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A final dreamed of at ‘yellow flats’

By guiding her side to a Champions League final, coach Emma Hayes – raised on the Curnock Street Estate – has become a role model for girls and women

06 May, 2021 — By Catherine Etoe

Emma Hayes: ‘Oh my God, my dreams came true!’ Photo: Catherine Etoe

CHELSEA boss Emma Hayes made history on Sunday when she became the first Englishwoman to guide a team to the Champions League final.

And when she spoke after the breathtaking 4-1 win over Bayern Munich that secured this achievement, her first thoughts were of the estate she grew up on.

In an online press conference attended by scores of journalists, the 44-year-old told the New Journal: “You know, I’ve played this out on the Curnock Street Estate. You know, I’ve entered that pitch every day as a nine-year-old about to play the Champions League final. Oh my God, my dreams came true today!”

Those words would make it into almost every national newspaper on Monday morning. Which is great, because her story demands the biggest platform possible.

But it is our readers who will know those “yellow flats” in Camden Town without the need to ask Google Maps, and our readers who have followed her coaching journey every step of the way.

Two decades ago, Hayes hit the headlines in this paper after deciding to leave her home, family, friends and job to chase a “New York fairy tale”.

The then-24-year-old was a sports development officer with the West Euston Partnership at the time, running football programmes and after-school sessions in West Euston and the Bourne Estate.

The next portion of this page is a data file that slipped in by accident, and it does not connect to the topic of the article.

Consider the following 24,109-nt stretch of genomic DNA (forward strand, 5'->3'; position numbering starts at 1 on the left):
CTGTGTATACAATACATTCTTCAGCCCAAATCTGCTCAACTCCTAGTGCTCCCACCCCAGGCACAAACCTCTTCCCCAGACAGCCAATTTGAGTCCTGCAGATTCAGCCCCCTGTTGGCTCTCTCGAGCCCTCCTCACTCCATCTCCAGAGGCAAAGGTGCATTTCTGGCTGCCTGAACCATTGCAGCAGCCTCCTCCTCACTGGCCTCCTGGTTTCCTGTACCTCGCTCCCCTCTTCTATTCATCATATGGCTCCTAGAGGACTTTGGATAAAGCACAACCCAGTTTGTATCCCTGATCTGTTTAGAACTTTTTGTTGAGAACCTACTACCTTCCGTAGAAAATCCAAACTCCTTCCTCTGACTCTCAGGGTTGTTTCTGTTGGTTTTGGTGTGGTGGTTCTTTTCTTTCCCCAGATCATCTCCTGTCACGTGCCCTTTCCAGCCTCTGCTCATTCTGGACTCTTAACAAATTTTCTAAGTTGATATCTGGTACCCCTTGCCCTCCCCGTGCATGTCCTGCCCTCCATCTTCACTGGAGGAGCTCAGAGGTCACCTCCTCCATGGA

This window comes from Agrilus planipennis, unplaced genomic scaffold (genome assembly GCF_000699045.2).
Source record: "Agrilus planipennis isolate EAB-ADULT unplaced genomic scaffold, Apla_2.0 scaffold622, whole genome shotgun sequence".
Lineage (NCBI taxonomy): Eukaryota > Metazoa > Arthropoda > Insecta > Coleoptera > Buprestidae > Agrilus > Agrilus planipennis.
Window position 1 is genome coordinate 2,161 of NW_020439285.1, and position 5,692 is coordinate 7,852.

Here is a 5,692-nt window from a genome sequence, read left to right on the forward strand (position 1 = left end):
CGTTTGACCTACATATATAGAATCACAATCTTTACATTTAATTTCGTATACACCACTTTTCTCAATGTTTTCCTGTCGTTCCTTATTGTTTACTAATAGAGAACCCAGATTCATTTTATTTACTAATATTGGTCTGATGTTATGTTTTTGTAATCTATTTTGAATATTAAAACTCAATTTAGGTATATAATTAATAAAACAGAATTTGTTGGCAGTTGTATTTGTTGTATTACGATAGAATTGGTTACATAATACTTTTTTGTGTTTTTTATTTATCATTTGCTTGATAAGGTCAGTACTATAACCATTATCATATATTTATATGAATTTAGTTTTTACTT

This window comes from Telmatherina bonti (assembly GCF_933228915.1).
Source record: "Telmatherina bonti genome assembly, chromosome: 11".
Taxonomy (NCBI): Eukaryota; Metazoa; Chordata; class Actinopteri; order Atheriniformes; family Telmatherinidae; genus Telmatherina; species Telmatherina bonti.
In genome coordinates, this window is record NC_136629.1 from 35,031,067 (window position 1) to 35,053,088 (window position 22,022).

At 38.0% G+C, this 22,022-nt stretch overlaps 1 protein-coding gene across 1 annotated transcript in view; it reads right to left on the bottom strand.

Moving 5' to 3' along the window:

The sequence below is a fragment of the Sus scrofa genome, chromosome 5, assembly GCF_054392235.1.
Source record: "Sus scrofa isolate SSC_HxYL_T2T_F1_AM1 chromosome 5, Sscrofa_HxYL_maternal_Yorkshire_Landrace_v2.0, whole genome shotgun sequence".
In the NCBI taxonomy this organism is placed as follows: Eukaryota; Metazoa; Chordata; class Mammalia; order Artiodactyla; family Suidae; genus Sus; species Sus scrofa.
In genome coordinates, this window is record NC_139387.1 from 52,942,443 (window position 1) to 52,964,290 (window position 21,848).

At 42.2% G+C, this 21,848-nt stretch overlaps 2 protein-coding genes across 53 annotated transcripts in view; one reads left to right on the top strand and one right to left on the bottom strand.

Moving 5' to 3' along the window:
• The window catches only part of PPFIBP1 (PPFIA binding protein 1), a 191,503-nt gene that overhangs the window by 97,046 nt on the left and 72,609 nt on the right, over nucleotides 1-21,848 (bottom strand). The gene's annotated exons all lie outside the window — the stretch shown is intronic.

Along with Camden’s other inspirational coach, former Arsenal great Kirsty Pealling, Hayes had also given football-mad girls a chance to play by setting up training sessions for under-16s. But Hayes, who kicked off her coaching career with a community sports leader award gained as a Parliament Hill School pupil, had boldly decided to take on a coaching role in New York.

She would go on to manage in the women’s top-flight in America, assist Vic Akers at Arsenal in their quadruple-winning season of 2006-07, transform Chelsea into one of the best clubs in Europe, and make the shortlist for “best FIFA women’s coach”.

Thankfully, the New Journal has always put women at the heart of its sports coverage, so in the past 20 years we have kept tabs on the progress of this coach from Bayham Street.

Now, it may sometimes seem banal that we never fail to mention where Hayes went to school or which estate she was raised on whenever we write about her successes or Chelsea’s. But, like her, we understand the power of that association. Hayes says she only had the men’s game as her footballing inspiration growing up. “I never had female role models,” she added.

Well, girls and women kicking balls and coaching in the playgrounds, estates and parks of her old stomping ground today definitely do. Take a bow, Emma Hayes, you’ve done yourself and your hometown proud.

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